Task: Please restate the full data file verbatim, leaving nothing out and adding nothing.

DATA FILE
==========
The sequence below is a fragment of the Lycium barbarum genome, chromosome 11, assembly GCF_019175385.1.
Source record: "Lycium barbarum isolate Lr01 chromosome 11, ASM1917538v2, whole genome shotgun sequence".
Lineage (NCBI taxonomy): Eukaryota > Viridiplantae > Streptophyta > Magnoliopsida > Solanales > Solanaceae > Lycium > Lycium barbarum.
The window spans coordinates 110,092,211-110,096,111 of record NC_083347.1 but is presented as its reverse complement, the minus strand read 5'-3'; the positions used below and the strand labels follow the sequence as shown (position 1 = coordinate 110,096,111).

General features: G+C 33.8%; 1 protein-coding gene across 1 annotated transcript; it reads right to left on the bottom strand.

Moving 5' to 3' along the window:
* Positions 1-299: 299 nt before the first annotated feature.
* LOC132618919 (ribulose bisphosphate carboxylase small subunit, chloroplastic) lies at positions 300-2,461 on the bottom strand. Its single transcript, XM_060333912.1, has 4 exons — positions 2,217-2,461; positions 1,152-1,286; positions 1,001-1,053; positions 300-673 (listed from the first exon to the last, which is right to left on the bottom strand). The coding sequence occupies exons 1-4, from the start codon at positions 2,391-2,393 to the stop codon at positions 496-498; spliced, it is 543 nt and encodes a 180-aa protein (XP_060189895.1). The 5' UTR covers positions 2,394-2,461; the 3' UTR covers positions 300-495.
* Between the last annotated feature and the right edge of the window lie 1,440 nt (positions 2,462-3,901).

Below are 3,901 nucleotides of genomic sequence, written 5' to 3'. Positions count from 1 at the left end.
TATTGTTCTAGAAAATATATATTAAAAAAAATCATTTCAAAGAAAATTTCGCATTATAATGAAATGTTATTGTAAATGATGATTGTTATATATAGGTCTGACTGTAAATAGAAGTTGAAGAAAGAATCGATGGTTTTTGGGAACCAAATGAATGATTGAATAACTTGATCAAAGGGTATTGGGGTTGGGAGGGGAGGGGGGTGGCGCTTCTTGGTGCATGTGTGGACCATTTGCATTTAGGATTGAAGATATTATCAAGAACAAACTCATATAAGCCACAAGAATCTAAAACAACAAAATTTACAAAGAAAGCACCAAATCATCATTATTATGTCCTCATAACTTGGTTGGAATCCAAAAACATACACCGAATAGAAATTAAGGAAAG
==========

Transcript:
The sequence below is a fragment of the Lycium barbarum genome, chromosome 11, assembly GCF_019175385.1.
Source record: "Lycium barbarum isolate Lr01 chromosome 11, ASM1917538v2, whole genome shotgun sequence".
Lineage (NCBI taxonomy): Eukaryota > Viridiplantae > Streptophyta > Magnoliopsida > Solanales > Solanaceae > Lycium > Lycium barbarum.
The window spans coordinates 110,092,211-110,096,111 of record NC_083347.1 but is presented as its reverse complement, the minus strand read 5'-3'; the positions used below and the strand labels follow the sequence as shown (position 1 = coordinate 110,096,111).

General features: G+C 33.8%; 1 protein-coding gene across 1 annotated transcript; it reads right to left on the bottom strand.

Moving 5' to 3' along the window:
* Positions 1-299: 299 nt before the first annotated feature.
* LOC132618919 (ribulose bisphosphate carboxylase small subunit, chloroplastic) lies at positions 300-2,461 on the bottom strand. Its single transcript, XM_060333912.1, has 4 exons — positions 2,217-2,461; positions 1,152-1,286; positions 1,001-1,053; positions 300-673 (listed from the first exon to the last, which is right to left on the bottom strand). The coding sequence occupies exons 1-4, from the start codon at positions 2,391-2,393 to the stop codon at positions 496-498; spliced, it is 543 nt and encodes a 180-aa protein (XP_060189895.1). The 5' UTR covers positions 2,394-2,461; the 3' UTR covers positions 300-495.
* Between the last annotated feature and the right edge of the window lie 1,440 nt (positions 2,462-3,901).

Below are 3,901 nucleotides of genomic sequence, written 5' to 3'. Positions count from 1 at the left end.
TATTGTTCTAGAAAATATATATTAAAAAAAATCATTTCAAAGAAAATTTCGCATTATAATGAAATGTTATTGTAAATGATGATTGTTATATATAGGTCTGACTGTAAATAGAAGTTGAAGAAAGAATCGATGGTTTTTGGGAACCAAATGAATGATTGAATAACTTGATCAAAGGGTATTGGGGTTGGGAGGGGAGGGGGGTGGCGCTTCTTGGTGCATGTGTGGACCATTTGCATTTAGGATTGAAGATATTATCAAGAACAAACTCATATAAGCCACAAGAATCTAAAACAACAAAATTTACAAAGAAAGCACCAAATCATCATTATTATGTCCTCATAACTTGGTTGGAATCCAAAAACATACACCGAATAGAAATTAAGGAAAG